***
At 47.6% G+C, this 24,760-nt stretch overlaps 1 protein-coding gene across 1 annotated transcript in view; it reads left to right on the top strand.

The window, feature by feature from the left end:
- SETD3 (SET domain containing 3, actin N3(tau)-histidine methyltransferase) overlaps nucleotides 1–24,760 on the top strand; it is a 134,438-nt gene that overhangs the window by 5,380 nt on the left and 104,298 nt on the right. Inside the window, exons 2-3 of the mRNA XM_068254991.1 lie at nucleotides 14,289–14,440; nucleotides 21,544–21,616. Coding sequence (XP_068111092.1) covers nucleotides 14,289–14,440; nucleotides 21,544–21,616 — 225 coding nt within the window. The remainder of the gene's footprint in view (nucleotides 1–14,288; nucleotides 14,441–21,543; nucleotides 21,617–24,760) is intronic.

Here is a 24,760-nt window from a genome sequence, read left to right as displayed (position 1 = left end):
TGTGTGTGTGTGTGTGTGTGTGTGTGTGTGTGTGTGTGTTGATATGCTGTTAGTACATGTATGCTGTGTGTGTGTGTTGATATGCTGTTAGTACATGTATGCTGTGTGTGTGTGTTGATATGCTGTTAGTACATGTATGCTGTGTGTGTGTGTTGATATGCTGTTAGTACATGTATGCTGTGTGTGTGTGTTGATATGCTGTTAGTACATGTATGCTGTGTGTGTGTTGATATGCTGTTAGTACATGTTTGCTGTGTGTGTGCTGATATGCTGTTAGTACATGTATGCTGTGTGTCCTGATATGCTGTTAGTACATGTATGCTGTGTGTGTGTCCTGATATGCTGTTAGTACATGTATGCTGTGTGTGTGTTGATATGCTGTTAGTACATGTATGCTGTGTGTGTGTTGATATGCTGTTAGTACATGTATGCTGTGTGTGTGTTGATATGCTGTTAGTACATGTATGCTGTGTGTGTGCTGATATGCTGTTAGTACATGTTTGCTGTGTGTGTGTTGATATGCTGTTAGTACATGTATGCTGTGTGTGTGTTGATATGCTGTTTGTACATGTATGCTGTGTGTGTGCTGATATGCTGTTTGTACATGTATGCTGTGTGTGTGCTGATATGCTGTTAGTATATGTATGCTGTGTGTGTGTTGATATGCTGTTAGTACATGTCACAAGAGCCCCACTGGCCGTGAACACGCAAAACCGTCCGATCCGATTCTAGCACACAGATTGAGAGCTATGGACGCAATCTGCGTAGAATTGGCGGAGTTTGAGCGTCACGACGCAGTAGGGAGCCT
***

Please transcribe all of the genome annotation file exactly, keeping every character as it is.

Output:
At 47.6% G+C, this 24,760-nt stretch overlaps 1 protein-coding gene across 1 annotated transcript in view; it reads left to right on the top strand.

The window, feature by feature from the left end:
- SETD3 (SET domain containing 3, actin N3(tau)-histidine methyltransferase) overlaps nucleotides 1–24,760 on the top strand; it is a 134,438-nt gene that overhangs the window by 5,380 nt on the left and 104,298 nt on the right. Inside the window, exons 2-3 of the mRNA XM_068254991.1 lie at nucleotides 14,289–14,440; nucleotides 21,544–21,616. Coding sequence (XP_068111092.1) covers nucleotides 14,289–14,440; nucleotides 21,544–21,616 — 225 coding nt within the window. The remainder of the gene's footprint in view (nucleotides 1–14,288; nucleotides 14,441–21,543; nucleotides 21,617–24,760) is intronic.

Here is a 24,760-nt window from a genome sequence, read left to right as displayed (position 1 = left end):
TGTGTGTGTGTGTGTGTGTGTGTGTGTGTGTGTGTGTGTTGATATGCTGTTAGTACATGTATGCTGTGTGTGTGTGTTGATATGCTGTTAGTACATGTATGCTGTGTGTGTGTGTTGATATGCTGTTAGTACATGTATGCTGTGTGTGTGTGTTGATATGCTGTTAGTACATGTATGCTGTGTGTGTGTGTTGATATGCTGTTAGTACATGTATGCTGTGTGTGTGTTGATATGCTGTTAGTACATGTTTGCTGTGTGTGTGCTGATATGCTGTTAGTACATGTATGCTGTGTGTCCTGATATGCTGTTAGTACATGTATGCTGTGTGTGTGTCCTGATATGCTGTTAGTACATGTATGCTGTGTGTGTGTTGATATGCTGTTAGTACATGTATGCTGTGTGTGTGTTGATATGCTGTTAGTACATGTATGCTGTGTGTGTGTTGATATGCTGTTAGTACATGTATGCTGTGTGTGTGCTGATATGCTGTTAGTACATGTTTGCTGTGTGTGTGTTGATATGCTGTTAGTACATGTATGCTGTGTGTGTGTTGATATGCTGTTTGTACATGTATGCTGTGTGTGTGCTGATATGCTGTTTGTACATGTATGCTGTGTGTGTGCTGATATGCTGTTAGTATATGTATGCTGTGTGTGTGTTGATATGCTGTTAGTACATGTCACAAGAGCCCCACTGGCCGTGAACACGCAAAACCGTCCGATCCGATTCTAGCACACAGATTGAGAGCTATGGACGCAATCTGCGTAGAATTGGCGGAGTTTGAGCGTCACGACGCAGTAGGGAGCCT